…Or so is the sentiment of the advertising industry.
As the Group B players – India, England, West Indies and Bangladesh – fight it out on who enters the Quarter Finals, the part of the World Cup, where even the non-India matches are of significance, has begun. On March 17, 2011, social media was filled with World Cup viewers’ comments on perhaps every ball, and as England neared its victory, the enthusiasm to see India-West Indies this weekend has increased too.
Till March 20, 2011, the ICC Cricket World Cup would be every advertiser’s dream due to the sheer interest level in each match, as there is still uncertainty on whether India would make it to the Quarter Finals. But with this, that part of the series, where advertiser’s best interests are dependent on Team India’s performance, has also begun.
Maxus India’s Managing Director Ajit Varghese put it aptly, when he said, “The buzz around the World Cup is peaking, and I would say the real world cup, in all its bigness, has begun only now.”
The “Shaky” India Performance
As is known, India’s weak performance, and hence making a match out of the so-called non-matches, such as India-Ireland and India-Netherlands, brought in better than expected viewer attention and hence ratings. While this turned out to be good for advertisers, India’s loss against South Africa raised a few questions. The first in the list is, should advertisers be worried about India’s shaky form that may lead it to be out of the World Cup Quarter Finals?
R Gowthaman, Leader, Mindshare South Asia, replied, “It would all depend on the India-West Indies match. If India does not perform well there, it is a concern for advertisers. In fact, the very equity of the sport would once again be questioned.”
There is no doubt for either advertisers or agencies that if India does not make it to the top eight teams, ICC Cricket World Cup, as a property, would still be disappointing to advertisers. The format and schedule of the games allowed a very positive first half for advertisers, but as media observers pointed out, when it is the World Cup, the expectations are, to win the Cup. Or at least make it to the Quarter Finals.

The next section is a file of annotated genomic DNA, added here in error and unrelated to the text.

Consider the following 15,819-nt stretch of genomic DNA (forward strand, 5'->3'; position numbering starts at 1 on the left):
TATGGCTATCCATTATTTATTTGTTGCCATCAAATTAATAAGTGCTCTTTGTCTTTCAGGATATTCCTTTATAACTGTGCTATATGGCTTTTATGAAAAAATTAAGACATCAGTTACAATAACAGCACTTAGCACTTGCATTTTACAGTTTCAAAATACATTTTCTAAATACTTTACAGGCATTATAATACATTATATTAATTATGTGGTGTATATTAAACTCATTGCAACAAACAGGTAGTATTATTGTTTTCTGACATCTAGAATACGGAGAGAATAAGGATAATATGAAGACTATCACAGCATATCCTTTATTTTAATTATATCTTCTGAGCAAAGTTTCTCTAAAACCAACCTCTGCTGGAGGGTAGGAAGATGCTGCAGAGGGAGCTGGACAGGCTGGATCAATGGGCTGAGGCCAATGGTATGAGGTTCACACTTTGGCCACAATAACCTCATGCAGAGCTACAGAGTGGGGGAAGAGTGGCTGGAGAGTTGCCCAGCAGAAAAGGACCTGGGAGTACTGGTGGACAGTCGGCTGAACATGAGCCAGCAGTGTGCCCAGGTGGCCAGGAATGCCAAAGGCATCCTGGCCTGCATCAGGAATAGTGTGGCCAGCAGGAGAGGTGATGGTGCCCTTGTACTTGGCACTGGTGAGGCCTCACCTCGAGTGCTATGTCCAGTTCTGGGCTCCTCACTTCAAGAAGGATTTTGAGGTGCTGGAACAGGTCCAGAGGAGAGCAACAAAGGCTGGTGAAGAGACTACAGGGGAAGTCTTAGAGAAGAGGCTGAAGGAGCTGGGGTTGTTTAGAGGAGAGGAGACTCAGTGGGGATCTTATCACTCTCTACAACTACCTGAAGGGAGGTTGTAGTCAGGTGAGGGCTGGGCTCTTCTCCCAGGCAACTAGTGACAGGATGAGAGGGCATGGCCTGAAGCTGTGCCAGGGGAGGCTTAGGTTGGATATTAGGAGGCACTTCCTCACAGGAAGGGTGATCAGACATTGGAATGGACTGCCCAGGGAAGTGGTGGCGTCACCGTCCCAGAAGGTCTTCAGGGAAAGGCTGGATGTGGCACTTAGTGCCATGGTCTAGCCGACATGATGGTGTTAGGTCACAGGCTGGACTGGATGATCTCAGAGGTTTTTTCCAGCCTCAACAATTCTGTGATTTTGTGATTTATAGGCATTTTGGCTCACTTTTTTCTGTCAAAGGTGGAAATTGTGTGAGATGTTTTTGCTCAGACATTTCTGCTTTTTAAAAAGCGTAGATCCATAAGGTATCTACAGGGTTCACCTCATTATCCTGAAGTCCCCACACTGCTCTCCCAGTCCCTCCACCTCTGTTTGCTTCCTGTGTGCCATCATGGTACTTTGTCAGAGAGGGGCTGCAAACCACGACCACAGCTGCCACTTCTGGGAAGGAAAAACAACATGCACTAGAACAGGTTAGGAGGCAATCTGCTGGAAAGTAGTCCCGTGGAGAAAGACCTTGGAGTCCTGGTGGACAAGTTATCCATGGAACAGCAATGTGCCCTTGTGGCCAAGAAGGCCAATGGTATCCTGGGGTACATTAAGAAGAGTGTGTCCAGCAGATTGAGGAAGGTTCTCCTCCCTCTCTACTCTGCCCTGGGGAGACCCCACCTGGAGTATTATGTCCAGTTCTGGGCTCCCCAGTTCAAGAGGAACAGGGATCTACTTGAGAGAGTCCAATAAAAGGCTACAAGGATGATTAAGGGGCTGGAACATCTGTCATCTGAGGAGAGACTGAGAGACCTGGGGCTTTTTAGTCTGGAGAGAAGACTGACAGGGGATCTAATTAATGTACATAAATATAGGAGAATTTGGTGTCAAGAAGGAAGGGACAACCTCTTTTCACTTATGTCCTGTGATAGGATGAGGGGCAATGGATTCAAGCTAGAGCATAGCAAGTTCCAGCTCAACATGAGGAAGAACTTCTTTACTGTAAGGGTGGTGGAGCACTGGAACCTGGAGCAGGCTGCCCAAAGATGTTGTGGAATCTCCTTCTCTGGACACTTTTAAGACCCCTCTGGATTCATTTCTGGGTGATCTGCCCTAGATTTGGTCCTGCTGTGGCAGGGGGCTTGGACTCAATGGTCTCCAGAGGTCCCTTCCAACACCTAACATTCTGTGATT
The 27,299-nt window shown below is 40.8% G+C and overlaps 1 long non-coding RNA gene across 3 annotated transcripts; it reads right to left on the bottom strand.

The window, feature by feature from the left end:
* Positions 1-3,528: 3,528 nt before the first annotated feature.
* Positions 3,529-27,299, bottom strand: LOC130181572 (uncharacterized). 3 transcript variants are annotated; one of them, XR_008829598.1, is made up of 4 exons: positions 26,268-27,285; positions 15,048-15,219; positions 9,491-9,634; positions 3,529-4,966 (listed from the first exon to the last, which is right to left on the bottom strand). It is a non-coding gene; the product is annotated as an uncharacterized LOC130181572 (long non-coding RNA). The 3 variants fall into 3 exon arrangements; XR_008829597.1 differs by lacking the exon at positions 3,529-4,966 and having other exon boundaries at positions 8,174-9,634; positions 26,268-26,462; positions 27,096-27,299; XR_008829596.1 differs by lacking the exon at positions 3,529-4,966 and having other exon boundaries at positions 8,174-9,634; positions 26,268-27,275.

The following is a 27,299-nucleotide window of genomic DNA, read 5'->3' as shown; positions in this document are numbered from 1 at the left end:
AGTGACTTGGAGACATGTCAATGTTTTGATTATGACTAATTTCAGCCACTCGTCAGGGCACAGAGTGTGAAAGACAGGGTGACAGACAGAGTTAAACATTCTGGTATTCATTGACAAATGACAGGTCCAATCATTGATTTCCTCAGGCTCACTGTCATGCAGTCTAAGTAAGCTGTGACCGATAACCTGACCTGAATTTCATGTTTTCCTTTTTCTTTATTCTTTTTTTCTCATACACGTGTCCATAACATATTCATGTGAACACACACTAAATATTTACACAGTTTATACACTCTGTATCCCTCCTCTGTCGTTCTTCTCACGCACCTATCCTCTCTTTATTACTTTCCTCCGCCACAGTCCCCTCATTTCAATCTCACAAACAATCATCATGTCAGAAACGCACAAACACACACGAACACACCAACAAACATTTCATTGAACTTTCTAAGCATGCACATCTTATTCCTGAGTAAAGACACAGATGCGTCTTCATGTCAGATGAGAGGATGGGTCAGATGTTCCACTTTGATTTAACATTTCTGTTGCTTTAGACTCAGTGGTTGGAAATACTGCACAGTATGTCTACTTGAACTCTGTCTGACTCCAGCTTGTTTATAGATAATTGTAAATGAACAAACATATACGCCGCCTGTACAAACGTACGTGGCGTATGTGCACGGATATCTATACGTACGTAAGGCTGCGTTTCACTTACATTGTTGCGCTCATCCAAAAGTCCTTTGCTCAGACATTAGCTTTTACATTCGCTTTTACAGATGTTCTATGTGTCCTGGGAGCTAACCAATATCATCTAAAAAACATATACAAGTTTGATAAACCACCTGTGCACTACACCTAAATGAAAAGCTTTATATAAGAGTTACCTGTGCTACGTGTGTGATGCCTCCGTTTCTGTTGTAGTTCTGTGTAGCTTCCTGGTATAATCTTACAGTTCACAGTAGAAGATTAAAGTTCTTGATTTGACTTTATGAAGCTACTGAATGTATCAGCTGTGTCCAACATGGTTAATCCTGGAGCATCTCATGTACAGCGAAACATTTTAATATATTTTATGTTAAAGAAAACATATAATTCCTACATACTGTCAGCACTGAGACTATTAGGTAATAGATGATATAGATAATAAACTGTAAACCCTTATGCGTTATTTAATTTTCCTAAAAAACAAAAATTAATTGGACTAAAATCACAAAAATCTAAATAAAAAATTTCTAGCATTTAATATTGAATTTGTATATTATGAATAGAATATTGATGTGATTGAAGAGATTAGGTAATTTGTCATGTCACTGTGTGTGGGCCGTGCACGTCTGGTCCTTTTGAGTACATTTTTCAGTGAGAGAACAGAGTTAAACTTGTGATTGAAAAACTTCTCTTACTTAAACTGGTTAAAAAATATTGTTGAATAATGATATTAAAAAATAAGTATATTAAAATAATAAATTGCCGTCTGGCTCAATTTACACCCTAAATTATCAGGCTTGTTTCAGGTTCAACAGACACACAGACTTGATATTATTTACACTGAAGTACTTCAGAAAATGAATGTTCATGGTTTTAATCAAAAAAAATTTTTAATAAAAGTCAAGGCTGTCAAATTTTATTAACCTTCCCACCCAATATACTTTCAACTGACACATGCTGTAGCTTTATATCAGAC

But courtesy World Cup 2007, advertisers and media agencies are prepared for India’s “unpredictable” performance. Anita Nayyar, CEO, Havas, South Asia said, “Cricket itself is most unpredictable and the “shaky” India performance is something all of us, including advertisers and agencies, do not rule out. Association with the World Cup has its own advantages given its bigness. The pools of teams have ensured there are adequate number of matches India gets to play, but who doesn’t hope India makes it in the big league and generates even further interest in the World Cup.”
Pessimisms and Predictions
NP Sathyamurthy, CEO, Karishma Initiative, explained that some advertisers started off with some pessimism to ensure that the disaster of 2007, at least for advertisers, was not repeated.
“Those who have invested in this World Cup based on ‘realistic and pessimistic’ estimates of viewership, will benefit from good visibility, cost effectively with impact. For example, our LMG/KI teams had estimated about sub-6 TVR for India matches, and sub-1 TVR for non-India matches, for the sake of pricing discussions with the broadcast partner. This is the basis on which we have made recommendations to our clients. This pessimistic estimate is essential, as the progress of the Indian team is unpredictable, as is the case with any other playing nation. Therefore, when India performs well, and I am sure we will, it is the icing on the cake for advertisers,” said Sathyamurthy.
Industry sources informed that ESPN Star Sports is likely to double its spot buy or costs of any other form of association, if India makes it to the top eight. exchange4media could not confirm this independently with ESPN Star Sports, but sources informed that this is the part of the series that ESPN has been waiting for with bated breath, to be able to recover its investments in the World Cup.
Pratap Bose, CEO, Mudra Max, is amongst those who is not in a hurry to challenge cricket as a platform, given the sport’s religious status in India. But he did predict, “While remaining India league matches will see an average TVR of 11-12, non-India matches will command an average TVR in the range of 2.2-2.4. The quarter finals will see an average TVR of 2.5-2.8 (non-India) and 13-13.6 (India).”
The heat on the game is definitely on. Why is cricket called a gamble – the part of the series that answers that question, is on right now.